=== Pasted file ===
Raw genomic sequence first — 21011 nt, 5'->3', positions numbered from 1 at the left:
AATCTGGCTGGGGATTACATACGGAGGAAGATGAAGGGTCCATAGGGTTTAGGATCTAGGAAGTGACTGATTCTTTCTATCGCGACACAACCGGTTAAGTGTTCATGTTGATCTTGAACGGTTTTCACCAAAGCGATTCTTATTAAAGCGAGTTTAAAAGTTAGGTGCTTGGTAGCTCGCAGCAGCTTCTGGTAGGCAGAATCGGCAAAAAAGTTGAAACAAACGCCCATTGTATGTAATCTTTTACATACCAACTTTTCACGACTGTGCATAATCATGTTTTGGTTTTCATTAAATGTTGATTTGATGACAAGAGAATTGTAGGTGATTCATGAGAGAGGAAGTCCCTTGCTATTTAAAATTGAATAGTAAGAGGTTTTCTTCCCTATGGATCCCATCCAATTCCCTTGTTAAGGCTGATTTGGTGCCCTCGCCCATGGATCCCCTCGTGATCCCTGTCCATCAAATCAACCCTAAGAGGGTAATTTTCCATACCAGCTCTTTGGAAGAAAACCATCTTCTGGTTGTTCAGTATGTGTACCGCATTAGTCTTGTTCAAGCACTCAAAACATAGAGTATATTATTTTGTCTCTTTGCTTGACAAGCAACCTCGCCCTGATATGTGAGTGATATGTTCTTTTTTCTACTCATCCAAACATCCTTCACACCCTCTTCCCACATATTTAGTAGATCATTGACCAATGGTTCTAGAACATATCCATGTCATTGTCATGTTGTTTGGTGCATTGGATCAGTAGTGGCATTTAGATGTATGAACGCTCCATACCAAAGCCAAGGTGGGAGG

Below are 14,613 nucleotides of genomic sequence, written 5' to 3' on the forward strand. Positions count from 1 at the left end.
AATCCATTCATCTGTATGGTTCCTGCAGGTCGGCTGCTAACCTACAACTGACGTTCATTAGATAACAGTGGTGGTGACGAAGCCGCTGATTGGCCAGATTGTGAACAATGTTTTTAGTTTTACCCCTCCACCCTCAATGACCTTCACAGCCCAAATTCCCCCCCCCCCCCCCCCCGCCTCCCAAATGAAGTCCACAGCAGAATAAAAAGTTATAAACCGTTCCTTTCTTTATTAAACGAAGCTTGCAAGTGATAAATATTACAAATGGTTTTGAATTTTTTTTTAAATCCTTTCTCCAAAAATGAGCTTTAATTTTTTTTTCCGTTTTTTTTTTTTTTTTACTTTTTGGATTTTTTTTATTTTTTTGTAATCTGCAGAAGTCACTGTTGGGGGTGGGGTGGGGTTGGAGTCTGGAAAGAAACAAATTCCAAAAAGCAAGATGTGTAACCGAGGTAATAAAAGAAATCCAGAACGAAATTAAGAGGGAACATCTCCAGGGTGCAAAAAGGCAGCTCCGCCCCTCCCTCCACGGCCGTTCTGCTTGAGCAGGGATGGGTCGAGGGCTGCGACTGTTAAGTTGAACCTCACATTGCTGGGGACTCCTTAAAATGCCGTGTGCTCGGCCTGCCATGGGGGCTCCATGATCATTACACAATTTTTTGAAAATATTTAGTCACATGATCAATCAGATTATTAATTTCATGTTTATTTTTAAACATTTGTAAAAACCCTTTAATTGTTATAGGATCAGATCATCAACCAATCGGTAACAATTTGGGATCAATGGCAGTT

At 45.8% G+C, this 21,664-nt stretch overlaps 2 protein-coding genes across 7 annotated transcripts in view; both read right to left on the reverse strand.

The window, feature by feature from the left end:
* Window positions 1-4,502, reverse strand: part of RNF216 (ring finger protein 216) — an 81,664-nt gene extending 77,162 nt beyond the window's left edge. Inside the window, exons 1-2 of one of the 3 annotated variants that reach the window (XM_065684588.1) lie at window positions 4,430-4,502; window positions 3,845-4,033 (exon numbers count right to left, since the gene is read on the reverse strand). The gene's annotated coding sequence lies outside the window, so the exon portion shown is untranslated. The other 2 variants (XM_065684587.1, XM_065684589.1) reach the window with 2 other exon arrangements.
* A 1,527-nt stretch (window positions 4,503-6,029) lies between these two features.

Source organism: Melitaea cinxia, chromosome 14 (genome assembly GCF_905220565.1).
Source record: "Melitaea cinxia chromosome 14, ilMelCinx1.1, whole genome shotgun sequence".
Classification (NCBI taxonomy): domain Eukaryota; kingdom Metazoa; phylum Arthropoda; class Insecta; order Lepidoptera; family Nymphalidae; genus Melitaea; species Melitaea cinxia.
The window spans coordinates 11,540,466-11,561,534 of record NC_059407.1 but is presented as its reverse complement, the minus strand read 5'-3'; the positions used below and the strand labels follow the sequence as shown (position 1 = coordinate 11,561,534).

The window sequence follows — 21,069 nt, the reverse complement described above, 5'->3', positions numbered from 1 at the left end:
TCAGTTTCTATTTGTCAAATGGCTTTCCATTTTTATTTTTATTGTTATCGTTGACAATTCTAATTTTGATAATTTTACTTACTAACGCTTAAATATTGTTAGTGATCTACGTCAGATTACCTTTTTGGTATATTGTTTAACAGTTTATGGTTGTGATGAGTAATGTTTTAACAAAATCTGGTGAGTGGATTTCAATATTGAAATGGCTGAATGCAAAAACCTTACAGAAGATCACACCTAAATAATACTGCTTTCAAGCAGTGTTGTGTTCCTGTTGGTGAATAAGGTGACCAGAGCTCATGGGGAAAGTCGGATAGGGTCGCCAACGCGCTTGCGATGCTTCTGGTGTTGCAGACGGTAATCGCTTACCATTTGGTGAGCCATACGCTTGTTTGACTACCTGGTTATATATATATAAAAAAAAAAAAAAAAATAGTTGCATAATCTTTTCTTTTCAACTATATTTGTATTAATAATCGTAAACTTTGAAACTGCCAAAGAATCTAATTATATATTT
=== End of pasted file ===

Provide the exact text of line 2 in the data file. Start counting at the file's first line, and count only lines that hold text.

AATCTGGCTGGGGATTACATACGGAGGAAGATGAAGGGTCCATAGGGTTTAGGATCTAGGAAGTGACTGATTCTTTCTATCGCGACACAACCGGTTAAGTGTTCATGTTGATCTTGAACGGTTTTCACCAAAGCGATTCTTATTAAAGCGAGTTTAAAAGTTAGGTGCTTGGTAGCTCGCAGCAGCTTCTGGTAGGCAGAATCGGCAAAAAAGTTGAAACAAACGCCCATTGTATGTAATCTTTTACATACCAACTTTTCACGACTGTGCATAATCATGTTTTGGTTTTCATTAAATGTTGATTTGATGACAAGAGAATTGTAGGTGATTCATGAGAGAGGAAGTCCCTTGCTATTTAAAATTGAATAGTAAGAGGTTTTCTTCCCTATGGATCCCATCCAATTCCCTTGTTAAGGCTGATTTGGTGCCCTCGCCCATGGATCCCCTCGTGATCCCTGTCCATCAAATCAACCCTAAGAGGGTAATTTTCCATACCAGCTCTTTGGAAGAAAACCATCTTCTGGTTGTTCAGTATGTGTACCGCATTAGTCTTGTTCAAGCACTCAAAACATAGAGTATATTATTTTGTCTCTTTGCTTGACAAGCAACCTCGCCCTGATATGTGAGTGATATGTTCTTTTTTCTACTCATCCAAACATCCTTCACACCCTCTTCCCACATATTTAGTAGATCATTGACCAATGGTTCTAGAACATATCCATGTCATTGTCATGTTGTTTGGTGCATTGGATCAGTAGTGGCATTTAGATGTATGAACGCTCCATACCAAAGCCAAGGTGGGAGG